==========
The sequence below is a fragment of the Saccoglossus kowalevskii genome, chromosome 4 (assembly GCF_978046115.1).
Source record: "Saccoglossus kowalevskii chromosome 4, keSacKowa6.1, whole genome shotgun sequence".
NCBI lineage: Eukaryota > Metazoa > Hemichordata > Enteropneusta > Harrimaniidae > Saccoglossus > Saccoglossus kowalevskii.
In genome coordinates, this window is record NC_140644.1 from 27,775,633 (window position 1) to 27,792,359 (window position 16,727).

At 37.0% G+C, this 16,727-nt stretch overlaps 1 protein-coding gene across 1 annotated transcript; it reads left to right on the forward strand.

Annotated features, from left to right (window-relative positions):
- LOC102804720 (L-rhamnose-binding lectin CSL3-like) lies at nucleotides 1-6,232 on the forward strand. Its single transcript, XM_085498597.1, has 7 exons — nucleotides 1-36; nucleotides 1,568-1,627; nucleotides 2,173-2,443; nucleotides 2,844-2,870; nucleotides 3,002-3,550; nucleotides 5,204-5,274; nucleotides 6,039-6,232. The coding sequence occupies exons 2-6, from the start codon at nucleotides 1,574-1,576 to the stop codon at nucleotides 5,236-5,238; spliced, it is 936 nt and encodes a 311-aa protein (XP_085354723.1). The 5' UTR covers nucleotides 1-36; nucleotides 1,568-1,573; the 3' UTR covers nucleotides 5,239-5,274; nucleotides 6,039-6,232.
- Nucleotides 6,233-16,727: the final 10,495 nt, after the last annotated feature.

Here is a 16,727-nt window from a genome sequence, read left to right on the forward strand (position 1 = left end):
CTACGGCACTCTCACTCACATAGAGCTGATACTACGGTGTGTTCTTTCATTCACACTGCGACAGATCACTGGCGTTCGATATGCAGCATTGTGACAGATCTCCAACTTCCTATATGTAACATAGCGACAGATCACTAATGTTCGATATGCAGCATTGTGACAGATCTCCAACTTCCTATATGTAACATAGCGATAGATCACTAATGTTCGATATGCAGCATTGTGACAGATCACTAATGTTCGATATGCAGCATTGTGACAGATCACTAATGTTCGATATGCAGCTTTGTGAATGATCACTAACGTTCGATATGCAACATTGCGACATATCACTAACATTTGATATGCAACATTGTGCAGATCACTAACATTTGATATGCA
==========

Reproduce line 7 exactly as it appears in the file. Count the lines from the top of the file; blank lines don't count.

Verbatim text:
- LOC102804720 (L-rhamnose-binding lectin CSL3-like) lies at nucleotides 1-6,232 on the forward strand. Its single transcript, XM_085498597.1, has 7 exons — nucleotides 1-36; nucleotides 1,568-1,627; nucleotides 2,173-2,443; nucleotides 2,844-2,870; nucleotides 3,002-3,550; nucleotides 5,204-5,274; nucleotides 6,039-6,232. The coding sequence occupies exons 2-6, from the start codon at nucleotides 1,574-1,576 to the stop codon at nucleotides 5,236-5,238; spliced, it is 936 nt and encodes a 311-aa protein (XP_085354723.1). The 5' UTR covers nucleotides 1-36; nucleotides 1,568-1,573; the 3' UTR covers nucleotides 5,239-5,274; nucleotides 6,039-6,232.